What we're left with, then, are two of the more project-management type features that are usually left until last in any self-respecting project: source code management and bug/defect tracking. The most widespread source code management packages are SCCS, RCS and CVS. SCCS isn't available as an open-source application, which leaves CVS and RCS. RCS is suitable for smaller projects. I recently had the opportunity to work with CVS. While, for the most part, it uses the same format history files as RCS, the user interface to CVS is much more elegant. Added to that, you have multiple-developer support and remote-client support. That last feature comes in quite handy in my setup. Our CVS repository is stored on a Solaris machine. In my aim to use all things Linux and to prove that it can actually be done, I installed a CVS client on my Linux machine (this would probably come standard on some installations). By setting the CVSROOT environment variable to access the CVS repository on the Solaris machine remotely, I can manage my source code locally. CVS uses rlogin to execute the CVS commands remotely, so make sure that you have set up the proper access on the remote machine. The CVSROOT environment variable needs to follow the following format in order to have it access a remote repository:
Good open-source bug/defect tracking software is hard to come by. I could only find two that looked at all stable. One of these was dropped because it didn't fully meet our requirements. The only real possibility available to us was the bug-tracking application used by the Mozilla team. This application has a decent web-based user interface, with a MySQL database back-end. It is highly configurable, and once we got over a few quirks, it was up and running reasonably quickly.
Some of the typical Linux utilities come in very handy when developing a project. Not just for the work involved in coding and testing, but also the utilities that simply make life a bit easier. For example, the commands find, cat, awk and egrep tend to be used quite a lot for general system administration, finding your way around your source files, and writing small scripts that make a job easier. Without installing something like Cygwin for Windows, you would be hard-pressed to find similar “life-improving” utilities on Microsoft platforms.
A particular class of utility that is more directly related to code development would be a “pretty printer”, or utilities that can tidy your code for you so that they conform to a particular standard, such as the Sun Microsystems Java coding standard, or your own company's coding standard. The indent utility is available on most Linux systems, and by specifying a range of options, you can control how the final output is formatted. At the moment, our project conforms to the Sun Microsystems coding standard. When I first went looking for the options for indent that would format Java code to the correct standard, I came across the Jindent utility. This is an indenter written in Java, so again, it is completely cross-platform. By default, it formats to the Sun standard, and when creating your own configuration file, you can modify its output.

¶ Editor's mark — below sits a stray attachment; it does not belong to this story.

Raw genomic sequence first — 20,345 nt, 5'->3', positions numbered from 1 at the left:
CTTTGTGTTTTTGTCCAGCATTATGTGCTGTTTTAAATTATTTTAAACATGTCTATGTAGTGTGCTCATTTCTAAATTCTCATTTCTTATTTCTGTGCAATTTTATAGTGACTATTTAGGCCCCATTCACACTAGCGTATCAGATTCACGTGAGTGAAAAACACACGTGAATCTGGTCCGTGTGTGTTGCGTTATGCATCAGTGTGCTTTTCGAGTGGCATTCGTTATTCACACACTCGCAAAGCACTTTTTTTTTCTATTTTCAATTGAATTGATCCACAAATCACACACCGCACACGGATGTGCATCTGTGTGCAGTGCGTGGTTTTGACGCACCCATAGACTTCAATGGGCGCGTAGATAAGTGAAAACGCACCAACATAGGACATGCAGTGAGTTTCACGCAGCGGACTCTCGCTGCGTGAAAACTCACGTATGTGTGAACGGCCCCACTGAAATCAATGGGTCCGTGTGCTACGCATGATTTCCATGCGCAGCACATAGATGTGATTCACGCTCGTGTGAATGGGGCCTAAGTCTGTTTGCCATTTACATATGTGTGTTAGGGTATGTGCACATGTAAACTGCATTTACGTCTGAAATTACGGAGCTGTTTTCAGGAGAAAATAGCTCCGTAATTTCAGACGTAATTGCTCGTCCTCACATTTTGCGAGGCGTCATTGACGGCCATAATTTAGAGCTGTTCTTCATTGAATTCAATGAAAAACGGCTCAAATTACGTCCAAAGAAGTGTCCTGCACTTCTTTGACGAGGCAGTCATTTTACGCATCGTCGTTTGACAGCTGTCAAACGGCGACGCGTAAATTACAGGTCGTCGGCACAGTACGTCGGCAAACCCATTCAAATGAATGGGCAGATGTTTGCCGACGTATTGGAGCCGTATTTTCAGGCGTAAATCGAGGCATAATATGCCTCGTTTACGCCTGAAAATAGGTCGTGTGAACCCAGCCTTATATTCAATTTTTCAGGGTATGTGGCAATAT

For backup purposes, we keep most of our development work on UNIX servers. The majority of our client machines are Windows NT. The UNIX machines we work with are equipped with NFS and SAMBA. By sharing out these drives, we can access those resources locally without having to log into the remote machine. A Linux machine can mount both NFS and SAMBA drives that have been shared out. By keeping the same directory structure as that on the remote machine, you reduce the need to produce machine specific makefiles. For example, if a required jar library is located under /opt/FSUNjmq/lib/jms.jar on the remote machine, the makefiles that you developed can run on both the remote UNIX machine and your local Linux machine without any modification, by mapping /opt/FSUNjmq to /opt/FSUNjmq on your local machine. Commands for sharing out remote drives are similar to the following. For NFS: